Land Condemnation and Eminent Domain
As the population continues to grow, the need for public spaces such as roadway and public parks also continues to grow. Under the Fifth Amendment to the United States and North Carolina Constitutions, state and local government, and in some instances public utilities, can plan public projects that require the taking of private property for “public use.” The government can designate an individual’s property for “public use,” and has the inherent authority of land condemnation on their side. However, the Constitution requires that the government pay the landowner “just compensation.” It is up to the landowner to get “just compensation” by proving the best and highest use of the land. Additionally, should the Government take a portion of your property;you may have the right to compensation for damage done to the value of your remaining land.
How the Process Works
Pre-Condemnation Planning:The government often designates land needed for public uses years in advance. There are often steps a landowner can take to ensure just compensation once their property has been identified, but they must act to ensure their highest and best use of the property is identify and they receive just compensation for that use.
Negotiations:Once your property has been designated, you will likely be contacted by a right-of-ways agent and/or governmental appraiser, who will make the offer to purchase your property based on the appraised “highest and best use” of the land according to the government. As the landowner, you are not required to accept the government’s offer, as this offer often does not reflect the fair market value at the highest and best use, but rather the market value at the current use. Hiring the right attorney to negotiate on your behalf can be critical to ensure that you are given the “just compensation” that you are entitled to under the United States Constitution.
Lawsuit:If you are unsuccessful in negotiating an amicable settlement, the state will file an action in the county the property is located. At this point, the State has taken the property but you can continue to argue for just compensation. The government will deposit the amount of the initial offer with the Clerk of Court at the time the suit is filed, and after filing the proper motion to protect your right to fight for additional compensation; you may withdraw the money from the Clerk and continue to fight for higher compensation. At this point, your main concern is to increase compensation, which would be accomplished by developing a comprehensive litigation plan and hiring the necessary experts experience to determine the highest and best use.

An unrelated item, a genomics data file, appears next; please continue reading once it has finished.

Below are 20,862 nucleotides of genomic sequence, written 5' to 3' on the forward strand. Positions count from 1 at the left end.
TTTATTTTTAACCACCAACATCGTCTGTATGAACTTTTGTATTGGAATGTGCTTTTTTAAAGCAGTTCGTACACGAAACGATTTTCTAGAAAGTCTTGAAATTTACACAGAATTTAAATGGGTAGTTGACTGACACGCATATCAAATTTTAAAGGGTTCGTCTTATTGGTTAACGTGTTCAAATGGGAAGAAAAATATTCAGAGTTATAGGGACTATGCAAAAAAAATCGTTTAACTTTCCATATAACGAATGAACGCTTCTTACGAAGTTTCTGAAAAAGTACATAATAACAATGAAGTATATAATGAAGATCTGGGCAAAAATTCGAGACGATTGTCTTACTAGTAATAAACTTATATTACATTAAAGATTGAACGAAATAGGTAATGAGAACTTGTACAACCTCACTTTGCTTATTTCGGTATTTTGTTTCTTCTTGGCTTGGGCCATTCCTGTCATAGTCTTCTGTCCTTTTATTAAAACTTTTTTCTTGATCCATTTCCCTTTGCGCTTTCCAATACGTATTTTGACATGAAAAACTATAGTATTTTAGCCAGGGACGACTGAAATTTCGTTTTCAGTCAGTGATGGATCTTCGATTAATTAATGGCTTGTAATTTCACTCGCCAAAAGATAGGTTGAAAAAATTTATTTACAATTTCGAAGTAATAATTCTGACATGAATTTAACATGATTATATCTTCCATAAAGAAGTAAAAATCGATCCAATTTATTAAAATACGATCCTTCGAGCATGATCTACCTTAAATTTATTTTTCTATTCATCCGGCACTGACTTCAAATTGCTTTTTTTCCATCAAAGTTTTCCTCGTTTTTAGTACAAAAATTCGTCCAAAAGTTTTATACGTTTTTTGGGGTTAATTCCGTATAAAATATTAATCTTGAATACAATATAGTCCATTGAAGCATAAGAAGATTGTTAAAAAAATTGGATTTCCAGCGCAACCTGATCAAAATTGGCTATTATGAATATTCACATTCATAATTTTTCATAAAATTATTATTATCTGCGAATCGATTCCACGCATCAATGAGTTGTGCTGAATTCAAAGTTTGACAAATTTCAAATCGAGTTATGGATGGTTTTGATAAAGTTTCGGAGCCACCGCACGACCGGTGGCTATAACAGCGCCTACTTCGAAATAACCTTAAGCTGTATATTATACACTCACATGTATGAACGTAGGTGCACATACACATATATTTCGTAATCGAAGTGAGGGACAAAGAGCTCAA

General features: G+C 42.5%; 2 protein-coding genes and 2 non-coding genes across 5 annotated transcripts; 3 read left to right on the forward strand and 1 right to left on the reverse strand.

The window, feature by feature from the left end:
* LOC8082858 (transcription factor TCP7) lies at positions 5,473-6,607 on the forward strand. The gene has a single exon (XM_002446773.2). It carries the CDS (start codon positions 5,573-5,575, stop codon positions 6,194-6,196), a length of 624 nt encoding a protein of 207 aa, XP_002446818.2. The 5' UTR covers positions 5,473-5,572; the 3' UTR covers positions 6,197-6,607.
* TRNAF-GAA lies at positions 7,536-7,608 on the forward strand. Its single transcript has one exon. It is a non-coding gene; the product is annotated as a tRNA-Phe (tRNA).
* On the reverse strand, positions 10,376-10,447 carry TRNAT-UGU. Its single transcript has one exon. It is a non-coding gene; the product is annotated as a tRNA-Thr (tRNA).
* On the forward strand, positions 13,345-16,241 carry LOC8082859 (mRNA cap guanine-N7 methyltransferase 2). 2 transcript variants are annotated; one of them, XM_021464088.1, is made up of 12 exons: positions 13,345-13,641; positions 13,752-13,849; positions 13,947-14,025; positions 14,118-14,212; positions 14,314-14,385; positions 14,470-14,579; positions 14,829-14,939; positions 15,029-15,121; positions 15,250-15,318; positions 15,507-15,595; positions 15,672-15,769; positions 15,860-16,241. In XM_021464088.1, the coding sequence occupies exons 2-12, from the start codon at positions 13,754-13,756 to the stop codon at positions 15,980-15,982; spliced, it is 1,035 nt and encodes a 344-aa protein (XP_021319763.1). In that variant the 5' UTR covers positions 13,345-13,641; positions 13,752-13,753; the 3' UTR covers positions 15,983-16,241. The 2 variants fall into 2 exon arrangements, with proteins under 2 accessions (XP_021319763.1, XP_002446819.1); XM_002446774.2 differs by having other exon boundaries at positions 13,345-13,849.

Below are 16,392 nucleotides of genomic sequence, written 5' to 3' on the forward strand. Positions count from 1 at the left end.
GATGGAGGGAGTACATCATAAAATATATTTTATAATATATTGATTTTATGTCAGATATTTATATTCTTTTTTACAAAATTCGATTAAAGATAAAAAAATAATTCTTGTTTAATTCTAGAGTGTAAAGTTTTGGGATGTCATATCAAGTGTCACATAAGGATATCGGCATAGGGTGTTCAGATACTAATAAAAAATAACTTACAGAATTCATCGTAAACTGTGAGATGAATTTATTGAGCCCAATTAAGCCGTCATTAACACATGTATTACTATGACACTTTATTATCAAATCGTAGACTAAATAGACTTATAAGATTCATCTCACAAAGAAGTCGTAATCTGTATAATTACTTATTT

Mediation:After the lawsuit has progressed both parties will be required to participate in a mediated settlement conference, during which a neutral third party know as a mediator, will allow the parties an opportunity to present their case and try to facilitate a amicable result. If the parties can reach an agreement the case will be settled.
Trial: If unsuccessful at mediation the parties can continue to negotiate, however, the case proceeds to trial. The parties then present their case to a jury of twelve of their peers and the jury determines just compensation for the property.
Types of Takings
Complete Taking:The government acquires all the land in question through the eminent domain process. In instances where an individual is forced to move, relocation compensation may be available.
Partial Taking:If the government has identified and subjected a partial section of land as the target of a condemnation action, such as a strip of land to widen a road, the owner should be compensated for the land taken as well as the damage done to the remaining parcel.
Temporary taking: The government uses the individual’s land for the completion of a project, such as for storage of equipment and supplies needed for a construction project, and eventually returns the full use of the land to the owner. The owner retains title to the property but should be justly compensated for the loss of the use and enjoyment of the property while the government needed the property.
Easement and Rights of Way: There is the potential for an eminent domain action to arise from the need for a right of way or easement to be obtained. The individual maintains right to the use and enjoyment of the property is long as there is no inference with the easement or right of way.
Physical Inverse Condemnation:The government has taking some action, that though not directly associated with your property, has resulted in some damage to the property, such as changing the flow of drainage that results in the property’s use being diminished.
Regulatory Inverse Condemnation:The government regulates the use of the property to a point where there has been a diminished value of the property.